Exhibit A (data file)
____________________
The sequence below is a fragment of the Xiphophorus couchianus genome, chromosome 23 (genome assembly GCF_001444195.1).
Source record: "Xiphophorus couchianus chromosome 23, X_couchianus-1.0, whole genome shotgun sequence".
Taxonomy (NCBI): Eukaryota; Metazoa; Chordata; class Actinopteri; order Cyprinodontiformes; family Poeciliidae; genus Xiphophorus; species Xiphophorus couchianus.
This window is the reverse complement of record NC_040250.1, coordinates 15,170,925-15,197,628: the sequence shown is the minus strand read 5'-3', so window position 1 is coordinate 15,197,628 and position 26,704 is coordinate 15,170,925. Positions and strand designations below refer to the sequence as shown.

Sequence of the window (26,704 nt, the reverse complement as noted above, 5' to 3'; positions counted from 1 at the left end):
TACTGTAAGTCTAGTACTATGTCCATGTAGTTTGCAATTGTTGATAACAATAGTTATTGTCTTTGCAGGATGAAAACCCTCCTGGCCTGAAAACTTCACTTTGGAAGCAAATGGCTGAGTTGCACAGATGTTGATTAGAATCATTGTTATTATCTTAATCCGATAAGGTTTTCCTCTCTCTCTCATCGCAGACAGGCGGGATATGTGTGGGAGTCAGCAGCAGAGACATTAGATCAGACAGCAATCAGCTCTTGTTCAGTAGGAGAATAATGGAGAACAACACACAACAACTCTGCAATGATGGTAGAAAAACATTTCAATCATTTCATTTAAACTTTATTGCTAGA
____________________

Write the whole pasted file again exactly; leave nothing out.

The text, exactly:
The sequence below is a fragment of the Xiphophorus couchianus genome, chromosome 23 (genome assembly GCF_001444195.1).
Source record: "Xiphophorus couchianus chromosome 23, X_couchianus-1.0, whole genome shotgun sequence".
Taxonomy (NCBI): Eukaryota; Metazoa; Chordata; class Actinopteri; order Cyprinodontiformes; family Poeciliidae; genus Xiphophorus; species Xiphophorus couchianus.
This window is the reverse complement of record NC_040250.1, coordinates 15,170,925-15,197,628: the sequence shown is the minus strand read 5'-3', so window position 1 is coordinate 15,197,628 and position 26,704 is coordinate 15,170,925. Positions and strand designations below refer to the sequence as shown.

Sequence of the window (26,704 nt, the reverse complement as noted above, 5' to 3'; positions counted from 1 at the left end):
TACTGTAAGTCTAGTACTATGTCCATGTAGTTTGCAATTGTTGATAACAATAGTTATTGTCTTTGCAGGATGAAAACCCTCCTGGCCTGAAAACTTCACTTTGGAAGCAAATGGCTGAGTTGCACAGATGTTGATTAGAATCATTGTTATTATCTTAATCCGATAAGGTTTTCCTCTCTCTCTCATCGCAGACAGGCGGGATATGTGTGGGAGTCAGCAGCAGAGACATTAGATCAGACAGCAATCAGCTCTTGTTCAGTAGGAGAATAATGGAGAACAACACACAACAACTCTGCAATGATGGTAGAAAAACATTTCAATCATTTCATTTAAACTTTATTGCTAGA